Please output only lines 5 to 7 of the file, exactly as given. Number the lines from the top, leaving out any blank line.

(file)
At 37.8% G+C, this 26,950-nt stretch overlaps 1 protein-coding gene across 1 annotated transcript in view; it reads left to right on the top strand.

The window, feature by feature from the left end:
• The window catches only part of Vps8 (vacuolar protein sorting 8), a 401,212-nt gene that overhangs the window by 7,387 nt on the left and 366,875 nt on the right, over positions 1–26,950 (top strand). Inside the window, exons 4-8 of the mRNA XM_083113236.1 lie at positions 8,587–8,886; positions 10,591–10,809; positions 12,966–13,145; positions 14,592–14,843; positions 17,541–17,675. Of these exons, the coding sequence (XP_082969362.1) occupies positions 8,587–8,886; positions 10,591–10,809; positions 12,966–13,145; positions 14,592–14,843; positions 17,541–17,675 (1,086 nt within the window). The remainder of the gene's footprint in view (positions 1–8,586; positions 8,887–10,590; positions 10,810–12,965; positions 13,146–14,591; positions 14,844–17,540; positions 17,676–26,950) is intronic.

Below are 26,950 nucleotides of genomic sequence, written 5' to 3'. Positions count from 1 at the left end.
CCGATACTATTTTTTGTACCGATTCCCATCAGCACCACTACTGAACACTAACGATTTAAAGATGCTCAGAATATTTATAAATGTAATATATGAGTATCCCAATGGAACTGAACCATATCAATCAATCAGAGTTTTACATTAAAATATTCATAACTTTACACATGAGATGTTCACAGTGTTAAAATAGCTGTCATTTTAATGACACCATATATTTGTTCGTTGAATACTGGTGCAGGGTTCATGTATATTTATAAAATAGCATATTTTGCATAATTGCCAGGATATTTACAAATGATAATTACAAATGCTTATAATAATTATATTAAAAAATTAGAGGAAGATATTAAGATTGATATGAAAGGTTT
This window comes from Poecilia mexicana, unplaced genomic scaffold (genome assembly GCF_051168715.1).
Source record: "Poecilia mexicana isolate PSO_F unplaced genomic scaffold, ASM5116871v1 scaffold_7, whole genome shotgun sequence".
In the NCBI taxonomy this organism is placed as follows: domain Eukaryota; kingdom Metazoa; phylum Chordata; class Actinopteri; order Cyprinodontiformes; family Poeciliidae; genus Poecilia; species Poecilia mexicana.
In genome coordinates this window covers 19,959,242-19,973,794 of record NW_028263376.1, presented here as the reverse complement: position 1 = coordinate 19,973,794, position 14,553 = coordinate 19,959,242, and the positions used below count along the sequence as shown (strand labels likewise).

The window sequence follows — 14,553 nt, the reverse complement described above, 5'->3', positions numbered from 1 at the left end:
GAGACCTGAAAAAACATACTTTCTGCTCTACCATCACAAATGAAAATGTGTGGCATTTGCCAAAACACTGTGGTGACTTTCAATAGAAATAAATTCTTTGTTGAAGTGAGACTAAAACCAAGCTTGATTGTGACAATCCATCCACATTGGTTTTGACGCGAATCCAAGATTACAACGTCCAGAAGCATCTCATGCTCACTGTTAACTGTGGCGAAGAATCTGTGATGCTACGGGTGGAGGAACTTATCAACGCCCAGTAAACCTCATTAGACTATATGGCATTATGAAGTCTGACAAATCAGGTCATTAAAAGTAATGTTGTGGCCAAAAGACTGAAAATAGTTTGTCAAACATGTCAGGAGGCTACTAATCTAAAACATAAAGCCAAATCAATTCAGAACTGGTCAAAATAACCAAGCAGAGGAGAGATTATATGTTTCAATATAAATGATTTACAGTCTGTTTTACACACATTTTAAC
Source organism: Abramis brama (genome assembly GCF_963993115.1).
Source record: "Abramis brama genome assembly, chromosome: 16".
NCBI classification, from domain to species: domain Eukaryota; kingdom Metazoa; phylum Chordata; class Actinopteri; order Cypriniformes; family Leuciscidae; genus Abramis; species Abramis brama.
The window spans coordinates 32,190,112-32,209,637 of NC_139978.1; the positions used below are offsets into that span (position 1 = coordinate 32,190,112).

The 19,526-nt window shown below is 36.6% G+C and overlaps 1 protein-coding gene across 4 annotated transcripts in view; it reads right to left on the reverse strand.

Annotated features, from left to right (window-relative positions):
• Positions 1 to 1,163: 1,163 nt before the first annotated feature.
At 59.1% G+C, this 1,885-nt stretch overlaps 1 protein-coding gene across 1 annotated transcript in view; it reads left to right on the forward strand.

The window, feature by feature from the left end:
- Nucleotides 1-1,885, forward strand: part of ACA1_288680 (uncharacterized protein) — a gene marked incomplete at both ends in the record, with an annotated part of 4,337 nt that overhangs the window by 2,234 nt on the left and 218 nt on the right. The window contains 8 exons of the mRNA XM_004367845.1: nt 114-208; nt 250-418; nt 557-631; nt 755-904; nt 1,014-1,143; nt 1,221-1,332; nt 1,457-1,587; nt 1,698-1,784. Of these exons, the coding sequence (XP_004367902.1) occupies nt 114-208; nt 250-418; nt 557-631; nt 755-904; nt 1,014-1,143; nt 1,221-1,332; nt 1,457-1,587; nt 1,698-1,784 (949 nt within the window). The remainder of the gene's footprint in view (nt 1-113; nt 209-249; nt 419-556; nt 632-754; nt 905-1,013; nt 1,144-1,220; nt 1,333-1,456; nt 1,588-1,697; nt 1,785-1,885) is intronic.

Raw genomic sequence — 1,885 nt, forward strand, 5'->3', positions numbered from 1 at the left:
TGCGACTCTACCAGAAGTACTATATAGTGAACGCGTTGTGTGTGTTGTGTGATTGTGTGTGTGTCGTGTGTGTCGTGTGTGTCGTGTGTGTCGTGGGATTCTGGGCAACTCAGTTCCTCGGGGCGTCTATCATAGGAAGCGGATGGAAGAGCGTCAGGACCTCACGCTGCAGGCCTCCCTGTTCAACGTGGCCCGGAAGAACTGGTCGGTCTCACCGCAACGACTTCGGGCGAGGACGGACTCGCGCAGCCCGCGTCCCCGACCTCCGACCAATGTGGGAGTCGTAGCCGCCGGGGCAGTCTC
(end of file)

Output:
CCGATACTATTTTTTGTACCGATTCCCATCAGCACCACTACTGAACACTAACGATTTAAAGATGCTCAGAATATTTATAAATGTAATATATGAGTATCCCAATGGAACTGAACCATATCAATCAATCAGAGTTTTACATTAAAATATTCATAACTTTACACATGAGATGTTCACAGTGTTAAAATAGCTGTCATTTTAATGACACCATATATTTGTTCGTTGAATACTGGTGCAGGGTTCATGTATATTTATAAAATAGCATATTTTGCATAATTGCCAGGATATTTACAAATGATAATTACAAATGCTTATAATAATTATATTAAAAAATTAGAGGAAGATATTAAGATTGATATGAAAGGTTT
This window comes from Poecilia mexicana, unplaced genomic scaffold (genome assembly GCF_051168715.1).
Source record: "Poecilia mexicana isolate PSO_F unplaced genomic scaffold, ASM5116871v1 scaffold_7, whole genome shotgun sequence".